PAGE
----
Let’s play a game.
I’ll say a word and you tell me what pops into your head first. Ready?
Here are things that come to my mind: cleaning the house, setting the table, breaking out the real place mats and napkins, hours of careful cooking, inviting people over, using the good china, providing a cozy environment, lighting candles, serving others in tangible ways.
I’m not the best cook and sometimes the floor needs vacuuming, but I like to think of my house as welcoming, open, and hospitable. But how does my life display hospitality? I am busy. I am scheduled. I do not have time for surprises or interruptions. I have a plan and feel terrible if I do not accomplish my list of things to do each day. A good day to me is a productive day. So what happens when a friend calls who needs to talk? Do I put aside my to-do list or ignore the phone call? What happens when a patient at work needs lots of extra time? Do I love them well or do I roll my eyes, constantly recalculating how to make up this time later on? How do I handle the unplanned?
While thinking about hospitality in this way – I’ve discovered just how inhospitable my life is.
What if I did something totally different and defined hospitality as leaving room for others in my life?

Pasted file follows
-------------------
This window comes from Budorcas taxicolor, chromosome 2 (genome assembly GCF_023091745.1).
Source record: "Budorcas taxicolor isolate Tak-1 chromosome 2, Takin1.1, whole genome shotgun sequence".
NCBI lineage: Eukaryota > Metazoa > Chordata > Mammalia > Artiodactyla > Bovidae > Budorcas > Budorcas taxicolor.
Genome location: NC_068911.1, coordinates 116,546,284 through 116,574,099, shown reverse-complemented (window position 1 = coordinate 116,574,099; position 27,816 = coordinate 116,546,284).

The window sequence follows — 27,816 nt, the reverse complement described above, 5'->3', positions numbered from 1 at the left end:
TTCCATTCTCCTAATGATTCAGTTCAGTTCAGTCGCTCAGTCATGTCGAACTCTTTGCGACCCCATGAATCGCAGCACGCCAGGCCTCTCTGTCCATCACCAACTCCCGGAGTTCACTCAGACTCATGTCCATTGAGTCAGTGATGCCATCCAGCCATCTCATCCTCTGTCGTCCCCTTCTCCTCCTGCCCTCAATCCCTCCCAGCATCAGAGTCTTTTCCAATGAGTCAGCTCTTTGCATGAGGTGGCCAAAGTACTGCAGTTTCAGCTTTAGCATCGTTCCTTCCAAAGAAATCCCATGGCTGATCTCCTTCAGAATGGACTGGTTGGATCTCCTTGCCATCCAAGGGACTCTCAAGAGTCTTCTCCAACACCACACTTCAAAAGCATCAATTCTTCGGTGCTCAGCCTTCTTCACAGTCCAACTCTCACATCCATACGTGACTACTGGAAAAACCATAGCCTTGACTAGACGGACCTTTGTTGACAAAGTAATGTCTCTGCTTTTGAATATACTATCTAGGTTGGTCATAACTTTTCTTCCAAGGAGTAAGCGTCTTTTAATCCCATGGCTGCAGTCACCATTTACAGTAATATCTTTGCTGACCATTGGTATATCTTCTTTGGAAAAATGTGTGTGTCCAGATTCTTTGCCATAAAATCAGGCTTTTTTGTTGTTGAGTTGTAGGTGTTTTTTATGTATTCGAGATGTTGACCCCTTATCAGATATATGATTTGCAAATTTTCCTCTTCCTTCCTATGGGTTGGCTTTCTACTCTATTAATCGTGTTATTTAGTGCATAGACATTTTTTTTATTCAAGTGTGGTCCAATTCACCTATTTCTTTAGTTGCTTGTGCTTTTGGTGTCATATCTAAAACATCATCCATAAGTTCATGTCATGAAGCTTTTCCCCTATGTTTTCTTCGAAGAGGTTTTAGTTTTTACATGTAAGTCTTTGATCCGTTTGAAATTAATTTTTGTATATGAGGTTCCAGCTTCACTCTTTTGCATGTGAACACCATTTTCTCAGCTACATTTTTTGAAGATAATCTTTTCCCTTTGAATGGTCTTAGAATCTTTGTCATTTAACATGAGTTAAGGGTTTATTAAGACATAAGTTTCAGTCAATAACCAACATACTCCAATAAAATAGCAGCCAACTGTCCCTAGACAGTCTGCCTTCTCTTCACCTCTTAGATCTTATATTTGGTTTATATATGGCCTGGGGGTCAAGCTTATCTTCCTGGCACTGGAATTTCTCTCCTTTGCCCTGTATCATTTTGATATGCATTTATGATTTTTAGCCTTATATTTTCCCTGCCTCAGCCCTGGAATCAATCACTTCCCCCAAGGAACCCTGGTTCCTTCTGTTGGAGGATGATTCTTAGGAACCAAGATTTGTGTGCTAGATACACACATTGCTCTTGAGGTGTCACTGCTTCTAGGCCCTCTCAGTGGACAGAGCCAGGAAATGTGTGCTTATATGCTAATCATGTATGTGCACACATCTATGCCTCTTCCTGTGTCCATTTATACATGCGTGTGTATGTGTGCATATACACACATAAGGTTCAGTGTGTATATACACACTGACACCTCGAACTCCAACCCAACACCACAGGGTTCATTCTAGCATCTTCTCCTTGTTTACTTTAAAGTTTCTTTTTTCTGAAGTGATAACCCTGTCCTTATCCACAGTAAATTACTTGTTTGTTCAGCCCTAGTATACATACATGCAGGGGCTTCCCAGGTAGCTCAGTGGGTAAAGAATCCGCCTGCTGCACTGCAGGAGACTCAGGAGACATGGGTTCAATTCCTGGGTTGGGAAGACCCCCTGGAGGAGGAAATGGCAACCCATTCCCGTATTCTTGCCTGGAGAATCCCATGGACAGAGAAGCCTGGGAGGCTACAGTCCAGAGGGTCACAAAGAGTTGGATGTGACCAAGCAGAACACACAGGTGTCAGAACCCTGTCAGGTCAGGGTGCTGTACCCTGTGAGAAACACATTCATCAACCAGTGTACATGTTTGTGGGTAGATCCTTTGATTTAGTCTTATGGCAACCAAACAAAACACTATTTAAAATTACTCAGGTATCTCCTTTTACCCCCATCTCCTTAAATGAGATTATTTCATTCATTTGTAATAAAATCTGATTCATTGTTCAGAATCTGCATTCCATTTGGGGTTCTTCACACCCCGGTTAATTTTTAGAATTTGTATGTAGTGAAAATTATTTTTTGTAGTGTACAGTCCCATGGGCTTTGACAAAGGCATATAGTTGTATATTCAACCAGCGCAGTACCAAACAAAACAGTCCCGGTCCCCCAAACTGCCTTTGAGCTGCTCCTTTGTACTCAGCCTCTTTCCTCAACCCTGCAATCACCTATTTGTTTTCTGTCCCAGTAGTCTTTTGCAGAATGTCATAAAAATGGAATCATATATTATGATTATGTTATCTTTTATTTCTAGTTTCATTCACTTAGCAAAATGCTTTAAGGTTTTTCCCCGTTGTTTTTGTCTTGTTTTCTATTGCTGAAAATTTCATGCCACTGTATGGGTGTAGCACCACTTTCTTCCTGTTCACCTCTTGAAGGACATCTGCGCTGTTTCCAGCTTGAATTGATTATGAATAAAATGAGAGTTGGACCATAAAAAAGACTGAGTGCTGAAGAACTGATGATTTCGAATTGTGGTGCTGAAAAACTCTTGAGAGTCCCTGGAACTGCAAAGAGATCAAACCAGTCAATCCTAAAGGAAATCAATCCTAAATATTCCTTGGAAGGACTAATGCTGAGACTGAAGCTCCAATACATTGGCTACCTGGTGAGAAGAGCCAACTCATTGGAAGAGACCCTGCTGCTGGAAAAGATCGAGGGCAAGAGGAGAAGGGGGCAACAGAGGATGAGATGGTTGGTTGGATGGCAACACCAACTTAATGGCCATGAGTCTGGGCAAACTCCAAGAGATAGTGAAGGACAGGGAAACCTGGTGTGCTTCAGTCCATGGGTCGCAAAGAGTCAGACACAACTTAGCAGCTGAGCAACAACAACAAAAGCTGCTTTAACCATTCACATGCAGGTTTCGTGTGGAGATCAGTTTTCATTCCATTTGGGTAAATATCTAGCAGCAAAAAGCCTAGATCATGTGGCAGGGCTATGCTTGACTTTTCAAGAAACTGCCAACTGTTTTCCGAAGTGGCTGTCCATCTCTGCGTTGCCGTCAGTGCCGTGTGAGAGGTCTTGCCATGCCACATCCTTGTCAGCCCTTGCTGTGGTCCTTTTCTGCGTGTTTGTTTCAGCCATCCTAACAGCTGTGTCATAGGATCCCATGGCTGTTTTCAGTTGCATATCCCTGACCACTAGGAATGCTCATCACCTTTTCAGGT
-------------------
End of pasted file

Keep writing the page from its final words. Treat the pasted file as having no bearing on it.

I want to be more open and less scheduled. More available and less programmed. I want to handle the unexpected, the urgent, the surprising, and the interruptions with grace. As Henri Nouwen said near the end of his life, “My whole life I have been complaining that my work was constantly interrupted, until I discovered the interruptions were my work.” Fellowship. Community. Talking about life’s blessings and troubles. That’s where true ministry and hospitality bloom.
I want to values others more and value my own time and expected schedule less. “The delight of embracing time rather than things is that we are free from the bondage of a schedule. Gifts can happen whenever they come, and we are not bound to certain times for certain experiences. Furthermore, if we freely give our time, we will harvest it in greater abundance.” (Marva Dawn, Keeping the Sabbath Wholly, p. 122)
I want my life to be an offering of hospitality greater than the most gourmet meal or the most beautiful model home!
After all, Jesus exemplifies a life of hospitality despite constant interruptions. “Jesus… lived with the clearest and highest purpose. Yet he veered and strayed from one interruption to the next, with no apparent plan in hand other than his single, overarching one: get to Jerusalem and die. Otherwise, his days, as far as we can figure, were a series of zigzags and detours, apparent whims and second thoughts, interruptions and delays, off-the-cuff plans, spur-of-the-moment decisions, leisurely meals, serendipitous rounds of storytelling.” (Mark Buchanan, The Rest of God, p. 78)
What about you? How do you handle interruptions? How is hospitality displayed in your life?
Proverbs 11:24 “The world of the generous gets larger and larger/ the world of the stingy gets smaller and smaller.” (Msg)